• Create a playlist of videos for each school unit so students can review them when looking to learn more about a topic or need to review for an upcoming assessment.
  • Great playlists include videos that…
    • Hook your students into a lesson.
    • Provide real-world context for lessons.
    • Help provide cultural relevance for your students.
    • Provide remediation for concepts yet mastered.
    • Provide alternative viewpoints.
    • Provide visual context (chemical reactions, primary source videos).
    • Review previously taught content.

Archive Your Work

Capture and save projects and discussions so you can refer back to them year after year. This will also help you save time as you can assign old videos to your new students.

  • Record critical parts of your lesson so you can review how you taught that lesson in previous years.
  • When absent students ask what they missed, send them a link to the video and they’ll never fall behind.
  • You can even customize who sees your videos by adjusting the privacy settings. Use this great video to learn how to privately share videos with other YouTube users:


Encourage Students To Dig Deeper

  • Give students the option to dig deeper into a subject by creating a playlist of videos related to that concept.
  • By creating playlists of relevant videos you allow students to pursue their interests without wasting their time searching for information (or finding potentially objectionable content).
  • Create a playlist of primary source video content for a history topic you’re teaching.
  • Watch this video to learn how to make a playlist in YouTube


Help Both Struggling And Advanced Students

Videos (or playlists) can help supplement in class teaching for struggling students. Students can review them at home so you’re not forced to teach exclusively to the middle 50%. YouTube user piazzaalexis uses videos like this to address misunderstandings and allow his students to review difficult concepts.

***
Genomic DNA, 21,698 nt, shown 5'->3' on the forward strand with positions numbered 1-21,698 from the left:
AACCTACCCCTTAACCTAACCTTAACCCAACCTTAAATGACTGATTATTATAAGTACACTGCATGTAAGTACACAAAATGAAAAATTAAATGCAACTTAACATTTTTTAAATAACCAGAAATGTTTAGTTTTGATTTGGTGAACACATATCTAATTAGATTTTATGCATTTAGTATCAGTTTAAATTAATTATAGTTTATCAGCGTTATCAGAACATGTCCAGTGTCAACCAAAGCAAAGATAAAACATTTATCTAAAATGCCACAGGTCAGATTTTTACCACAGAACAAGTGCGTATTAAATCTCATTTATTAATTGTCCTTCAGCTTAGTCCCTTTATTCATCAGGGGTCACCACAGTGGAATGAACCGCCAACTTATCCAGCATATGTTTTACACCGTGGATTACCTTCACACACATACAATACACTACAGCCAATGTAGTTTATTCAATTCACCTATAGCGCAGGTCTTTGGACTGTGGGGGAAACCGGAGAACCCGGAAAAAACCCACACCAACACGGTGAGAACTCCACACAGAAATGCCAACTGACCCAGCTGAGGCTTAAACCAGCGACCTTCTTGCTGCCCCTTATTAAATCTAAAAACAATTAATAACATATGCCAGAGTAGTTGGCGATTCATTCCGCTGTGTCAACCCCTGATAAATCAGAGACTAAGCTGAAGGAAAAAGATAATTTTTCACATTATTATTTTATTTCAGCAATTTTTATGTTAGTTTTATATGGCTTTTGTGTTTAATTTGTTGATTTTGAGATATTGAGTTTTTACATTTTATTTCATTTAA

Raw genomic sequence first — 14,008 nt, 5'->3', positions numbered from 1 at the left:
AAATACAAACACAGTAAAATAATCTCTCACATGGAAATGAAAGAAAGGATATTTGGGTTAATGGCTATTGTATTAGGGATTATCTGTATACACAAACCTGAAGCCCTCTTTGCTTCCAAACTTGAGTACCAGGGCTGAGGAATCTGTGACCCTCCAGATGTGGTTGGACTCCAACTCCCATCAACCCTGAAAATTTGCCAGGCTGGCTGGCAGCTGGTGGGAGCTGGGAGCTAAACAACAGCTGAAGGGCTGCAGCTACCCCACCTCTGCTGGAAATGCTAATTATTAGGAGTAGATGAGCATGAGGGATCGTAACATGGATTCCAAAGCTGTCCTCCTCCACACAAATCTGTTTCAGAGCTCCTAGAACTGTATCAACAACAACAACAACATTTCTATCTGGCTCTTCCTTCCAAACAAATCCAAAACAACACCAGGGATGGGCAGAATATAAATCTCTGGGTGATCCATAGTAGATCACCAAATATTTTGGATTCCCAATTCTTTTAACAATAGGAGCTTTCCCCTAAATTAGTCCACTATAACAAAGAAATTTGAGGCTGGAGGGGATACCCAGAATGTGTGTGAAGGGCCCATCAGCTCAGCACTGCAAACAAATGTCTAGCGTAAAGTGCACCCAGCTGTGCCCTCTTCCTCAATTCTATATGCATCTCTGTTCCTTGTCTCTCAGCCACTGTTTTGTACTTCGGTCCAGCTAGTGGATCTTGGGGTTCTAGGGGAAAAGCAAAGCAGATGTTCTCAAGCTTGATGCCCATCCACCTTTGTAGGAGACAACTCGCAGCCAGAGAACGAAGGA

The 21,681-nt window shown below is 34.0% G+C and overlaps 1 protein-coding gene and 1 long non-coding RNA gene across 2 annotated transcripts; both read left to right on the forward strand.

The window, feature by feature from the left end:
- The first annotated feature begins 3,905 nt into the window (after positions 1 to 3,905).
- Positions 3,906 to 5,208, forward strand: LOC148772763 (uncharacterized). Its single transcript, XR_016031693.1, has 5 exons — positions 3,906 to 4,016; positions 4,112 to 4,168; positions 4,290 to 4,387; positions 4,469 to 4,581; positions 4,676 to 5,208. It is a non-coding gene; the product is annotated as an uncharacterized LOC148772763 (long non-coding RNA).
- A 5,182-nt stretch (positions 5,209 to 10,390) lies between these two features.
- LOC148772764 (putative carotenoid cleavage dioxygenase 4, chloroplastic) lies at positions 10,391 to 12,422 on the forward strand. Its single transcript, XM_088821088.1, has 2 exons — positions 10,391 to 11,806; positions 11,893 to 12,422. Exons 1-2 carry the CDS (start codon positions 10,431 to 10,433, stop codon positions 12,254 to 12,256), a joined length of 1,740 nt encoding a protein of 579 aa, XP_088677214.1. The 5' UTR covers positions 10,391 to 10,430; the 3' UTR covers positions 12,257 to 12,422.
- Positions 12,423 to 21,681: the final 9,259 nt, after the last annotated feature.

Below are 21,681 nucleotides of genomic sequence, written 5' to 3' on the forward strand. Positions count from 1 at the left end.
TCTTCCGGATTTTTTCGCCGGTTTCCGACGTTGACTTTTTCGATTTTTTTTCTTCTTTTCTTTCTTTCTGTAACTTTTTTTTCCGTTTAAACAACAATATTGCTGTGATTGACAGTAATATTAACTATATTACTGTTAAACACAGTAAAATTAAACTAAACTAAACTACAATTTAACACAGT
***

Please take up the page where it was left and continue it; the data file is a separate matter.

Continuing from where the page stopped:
Review For Upcoming Exams

Turn test review and flashcards into easy-to-watch videos so students can hear your explanations as they study.  Create a “test review” video students can use to study the night before the big test:

Create A YouTube Center In Your Classroom

Divide your class into groups and have them rotate through different stations. At the YouTube station, introduce students to new information, allowing you to help students practice their newfound skills. When working in stations or centers, have students use your YouTube channel to complete an assignment, freeing you up to work with small groups of students.
Use this video to learn more about creating classroom centers. The teachers uses literacy centers as an example:

Add Quizzes To Videos

Create a Google Form that students complete after watching a video. You can use this quiz to get instant feedback on what they’re learning. To learn how to create quizzes using Google Forms click here. Embed your quiz on a class blog or site so students can watch a video and complete the quiz at the same time:


Create Interactive Video ‘Quests’

Use YouTube annotations to create “Choose your own adventure” style video quests.

You can also create a video guide. This example guides students to different videos about chemical reactions.

This video explains how to add annotations to your videos:

Students Can Become The Teacher

If your students watch a video of the basic concepts at home you can focus in class on applying those concepts, working collaboratively with their classmates rather than simply listening to you lecture.
YouTube user Rmusallam asks his students to prepare for class by watching the introduction to new material at home. That way when they arrive at school they’re ready to apply their learning. Through this method he has dramatically increased his instructional time:


What If YouTube Is Blocked?

Many teachers (still) cannot access YouTube in their classrooms. Never fear, FreeTech4Teachers is to the rescue with 47 Alternatives To Using YouTube In The Classroom. There’s plenty of other options on that terrific list. There’s also this approach from Tony DePrato on managing video without YouTube.
And finally…
How do you use YouTube in the classroom. Share your best tips in the comments below.

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Managing educational video without YouTube